I have always wanted to participate in the LFX Mentorship program and here I am, graduated, writing this blog. These 3 months were amazing! This blog covers my experience in this mentorship.
What’s the LFX Mentorship?
“The Linux Foundation Mentorship Program is designed to help developers — many of whom are first-time open source contributors — with necessary skills and resources to learn, experiment, and contribute effectively to open source communities. By participating in a mentorship program, mentees have the opportunity to learn from experienced open source contributors as a segue to get internship and job opportunities upon graduation.”
If you are interested in participating in the LFX Mentorship programs, you can find more information at lfx.linuxfoundation.org/mentorship/guide.
My acceptance into the program
Once the application process began, I drafted a cover letter and I was contributing to TestGrid for some time which I included in my cover letter, which I believe helped me stand out from other candidates.
I want to emphasize that contributions matter a lot. If you are interested in a particular organization, I encourage you to find ways to contribute to their community or projects. This is a great way to show your interest in the organization and your ability to add value.
I applied to 3 organizations (Kubernetes, Harbor and Cortex), Kubernetes accepted me first, so my applications to the other two organizations were no longer considered.
So, what did you do during mentorship?
I contributed to CNCF - TestGrid: Frontend development inside Lit Component Framework project.
TestGrid's Core contributors Michelle Shepardson and Sean Chase were my mentors. I had weekly sync-up meetings with them. In this meeting, we reviewed the goals we set in our previous meetings, discussed the progress, reviewed PRs I made, and identified any new goals or objectives that I would like to work towards.
The first step was to set up an existing webapp with Tailwind, after searching it was found that having normal plain old CSS is suited for Lit Framework. Therefore, we decided to build our components on top of plain old CSS.
Next, I implemented the index of TestGrid which rendered dashboard and dashboard groups components. The image shows the end result of the index.
Implemented the onClick functionality to render particular dashboards when clicked on a dashboard group. Refer to this image:
After implementing the index, Sean asked me to write StoryBook and Unit tests, following the Test-Driven Development (TDD) methodology. This was my first time writing Storybook tests, and I found it to be a fun and rewarding experience.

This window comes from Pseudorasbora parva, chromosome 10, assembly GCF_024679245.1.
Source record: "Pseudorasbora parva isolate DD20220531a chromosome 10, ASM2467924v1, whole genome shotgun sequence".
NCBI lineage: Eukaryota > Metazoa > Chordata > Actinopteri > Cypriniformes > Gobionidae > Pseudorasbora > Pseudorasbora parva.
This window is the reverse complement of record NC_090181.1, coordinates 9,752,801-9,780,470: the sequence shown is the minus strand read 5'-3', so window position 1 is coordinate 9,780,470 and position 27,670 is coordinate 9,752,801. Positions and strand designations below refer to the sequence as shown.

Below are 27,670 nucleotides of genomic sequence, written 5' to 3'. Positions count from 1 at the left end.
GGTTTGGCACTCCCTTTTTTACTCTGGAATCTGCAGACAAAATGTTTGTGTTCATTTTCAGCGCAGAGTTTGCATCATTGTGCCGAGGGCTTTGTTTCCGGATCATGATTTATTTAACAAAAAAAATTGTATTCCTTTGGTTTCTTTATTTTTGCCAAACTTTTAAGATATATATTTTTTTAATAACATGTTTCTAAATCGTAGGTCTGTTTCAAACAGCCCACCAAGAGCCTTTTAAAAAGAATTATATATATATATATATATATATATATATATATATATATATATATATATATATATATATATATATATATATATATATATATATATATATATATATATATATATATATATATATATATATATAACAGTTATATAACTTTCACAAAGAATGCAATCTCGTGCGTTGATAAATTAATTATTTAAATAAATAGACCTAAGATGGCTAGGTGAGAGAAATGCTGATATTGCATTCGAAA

I also decluttered the codebase by removing any unused or duplicate code.
The final task which revolved around fronted was to reiterate and improve the written tests.
After, implementing the index, there was some problem in the API structure which made the frontend do the heavy work. Hence, compromising the user experience.
After discussing it with my mentors we decided that the API structure needs to be improved and I was set to start my GO journey, was really excited!
I really want to thank Michelle and Sean (my mentors) as they helped me get familiar with every piece of information related to API and GO. Before actually working on the codebase, I read all the resources first and got familiar with protubufs and GO.
There were two tasks assigned to me;
Task1: (refer to issue #1199)
The frontend required to do heavy work because the dashboards were not linked to their respective dashboard groups. The solution was simple, just add a reference to every dashboard of their dashboard group. I updated the API proto, wrote the governing functions, and finally updated the tests.
Task2: (refer to issue #1200)
Currently, TestGrid doesn't have an endpoint that shows the config in a short and clear way. The information we get related to a particular tab is by fetching headers or rows. The end goal was to add a new endpoint that shows all the valid and important information related to the dashboard tab.
I started by creating a new resource in the API proto. Later on, I added the governing functions which fetch the equivalent data. Finally registered a new endpoint to the server.
What I Achieved and Scope for Improvement
I was having real fun working on this project and have closed 5 PRs and have 1 PR in progress.
Currently, the Task2 PR is still a work in progress, my goal is to complete the task and get the WIP PR merged.
I am also looking forward to contributing to Kubernetes in the future.
Is it difficult to get accepted into this?
I would say a big NO!!!
I personally started checking out the projects a few weeks before the applications started.
It is all about how willing are you to contribute to the community and learn new things which at the start might seem a little bit overwhelming. Before LFX, I was a beginner in GO but during my mentorship period, I worked on an API written in GO.
Don't hesitate, give it a try. You will learn a lot!
If you’re interested in joining the LFX Mentorship like I was, submit your proposal here!
Graduation and concluding it all!
After 12 weeks, I successfully graduated from the program-
I would like to express my sincere gratitude to the Kubernetes, LFX, and CNCF communities. Without their support, neither this project nor this program would have been possible.
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